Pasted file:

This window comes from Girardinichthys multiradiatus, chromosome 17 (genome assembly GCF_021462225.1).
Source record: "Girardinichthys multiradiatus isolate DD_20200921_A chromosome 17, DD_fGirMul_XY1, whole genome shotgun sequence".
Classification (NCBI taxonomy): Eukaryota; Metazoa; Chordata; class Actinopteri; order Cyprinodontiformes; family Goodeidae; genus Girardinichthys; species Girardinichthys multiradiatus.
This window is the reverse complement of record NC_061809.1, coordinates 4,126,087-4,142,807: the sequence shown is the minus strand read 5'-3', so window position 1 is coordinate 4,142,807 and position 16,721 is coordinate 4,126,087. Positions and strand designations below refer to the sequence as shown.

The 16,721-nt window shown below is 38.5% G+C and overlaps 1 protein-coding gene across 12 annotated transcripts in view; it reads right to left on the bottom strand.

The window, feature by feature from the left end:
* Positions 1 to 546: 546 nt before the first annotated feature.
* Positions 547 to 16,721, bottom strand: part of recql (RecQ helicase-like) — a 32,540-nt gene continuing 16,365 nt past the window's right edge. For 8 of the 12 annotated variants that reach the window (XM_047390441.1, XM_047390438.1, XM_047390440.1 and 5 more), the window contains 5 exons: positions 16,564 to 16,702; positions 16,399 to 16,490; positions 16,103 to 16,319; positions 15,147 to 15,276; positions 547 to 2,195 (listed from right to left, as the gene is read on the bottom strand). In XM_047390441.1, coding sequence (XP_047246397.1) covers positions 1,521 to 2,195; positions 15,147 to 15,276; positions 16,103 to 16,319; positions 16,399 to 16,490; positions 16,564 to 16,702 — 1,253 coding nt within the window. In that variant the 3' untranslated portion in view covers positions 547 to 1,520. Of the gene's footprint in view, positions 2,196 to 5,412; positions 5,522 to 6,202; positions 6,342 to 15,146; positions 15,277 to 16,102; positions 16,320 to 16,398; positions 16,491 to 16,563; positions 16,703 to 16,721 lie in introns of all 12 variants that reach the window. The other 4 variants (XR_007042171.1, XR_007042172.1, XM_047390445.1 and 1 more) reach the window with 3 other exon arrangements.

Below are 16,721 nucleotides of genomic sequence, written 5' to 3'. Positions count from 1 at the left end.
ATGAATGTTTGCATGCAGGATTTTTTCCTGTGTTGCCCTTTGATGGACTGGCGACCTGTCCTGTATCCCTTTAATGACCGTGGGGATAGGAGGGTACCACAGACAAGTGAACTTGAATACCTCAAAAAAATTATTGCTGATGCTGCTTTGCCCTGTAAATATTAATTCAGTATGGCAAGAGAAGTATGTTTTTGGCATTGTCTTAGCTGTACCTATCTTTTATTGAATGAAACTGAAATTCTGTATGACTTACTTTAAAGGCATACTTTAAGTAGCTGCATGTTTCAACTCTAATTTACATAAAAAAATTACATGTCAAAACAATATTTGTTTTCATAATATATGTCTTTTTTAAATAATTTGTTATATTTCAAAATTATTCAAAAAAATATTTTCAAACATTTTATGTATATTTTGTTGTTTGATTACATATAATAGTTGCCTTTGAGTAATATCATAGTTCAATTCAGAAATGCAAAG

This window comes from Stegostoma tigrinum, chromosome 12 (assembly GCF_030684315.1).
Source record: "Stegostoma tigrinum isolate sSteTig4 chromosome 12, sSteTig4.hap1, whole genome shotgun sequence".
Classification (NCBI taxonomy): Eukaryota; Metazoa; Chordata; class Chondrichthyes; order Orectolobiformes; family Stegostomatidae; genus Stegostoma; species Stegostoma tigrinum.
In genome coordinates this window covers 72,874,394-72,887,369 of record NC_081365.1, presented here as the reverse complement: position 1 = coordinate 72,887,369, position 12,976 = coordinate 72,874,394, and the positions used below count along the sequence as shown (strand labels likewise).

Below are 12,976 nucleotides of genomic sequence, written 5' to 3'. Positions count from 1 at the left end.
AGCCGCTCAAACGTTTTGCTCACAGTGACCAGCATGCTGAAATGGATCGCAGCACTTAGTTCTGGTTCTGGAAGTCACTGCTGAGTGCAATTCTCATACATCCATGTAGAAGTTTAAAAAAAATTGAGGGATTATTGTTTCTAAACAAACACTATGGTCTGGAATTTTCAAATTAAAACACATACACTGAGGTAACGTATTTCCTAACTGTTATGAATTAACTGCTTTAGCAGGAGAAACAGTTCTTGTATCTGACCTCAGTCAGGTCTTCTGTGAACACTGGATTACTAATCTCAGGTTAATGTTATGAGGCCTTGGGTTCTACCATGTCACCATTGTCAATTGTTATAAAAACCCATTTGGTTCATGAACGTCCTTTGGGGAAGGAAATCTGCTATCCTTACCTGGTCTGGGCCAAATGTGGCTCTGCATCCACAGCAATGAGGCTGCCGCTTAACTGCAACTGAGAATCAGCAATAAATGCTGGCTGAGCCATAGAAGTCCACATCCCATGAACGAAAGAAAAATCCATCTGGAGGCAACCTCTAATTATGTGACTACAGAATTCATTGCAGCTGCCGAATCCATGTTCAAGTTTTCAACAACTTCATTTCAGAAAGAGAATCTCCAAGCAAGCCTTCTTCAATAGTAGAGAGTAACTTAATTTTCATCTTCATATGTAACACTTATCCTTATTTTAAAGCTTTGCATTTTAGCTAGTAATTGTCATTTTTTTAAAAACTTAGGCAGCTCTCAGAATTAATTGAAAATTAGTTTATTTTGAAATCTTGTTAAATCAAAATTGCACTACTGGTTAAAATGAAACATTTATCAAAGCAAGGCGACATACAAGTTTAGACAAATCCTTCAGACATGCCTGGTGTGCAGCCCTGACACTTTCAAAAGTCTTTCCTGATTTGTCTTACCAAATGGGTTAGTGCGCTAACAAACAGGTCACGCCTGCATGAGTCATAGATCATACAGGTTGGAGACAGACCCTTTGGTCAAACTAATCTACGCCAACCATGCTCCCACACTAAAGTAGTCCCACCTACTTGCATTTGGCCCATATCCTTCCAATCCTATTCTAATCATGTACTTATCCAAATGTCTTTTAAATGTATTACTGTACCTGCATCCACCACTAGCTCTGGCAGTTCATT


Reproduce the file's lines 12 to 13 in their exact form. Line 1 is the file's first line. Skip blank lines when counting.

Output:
Source record: "Stegostoma tigrinum isolate sSteTig4 chromosome 12, sSteTig4.hap1, whole genome shotgun sequence".
Classification (NCBI taxonomy): Eukaryota; Metazoa; Chordata; class Chondrichthyes; order Orectolobiformes; family Stegostomatidae; genus Stegostoma; species Stegostoma tigrinum.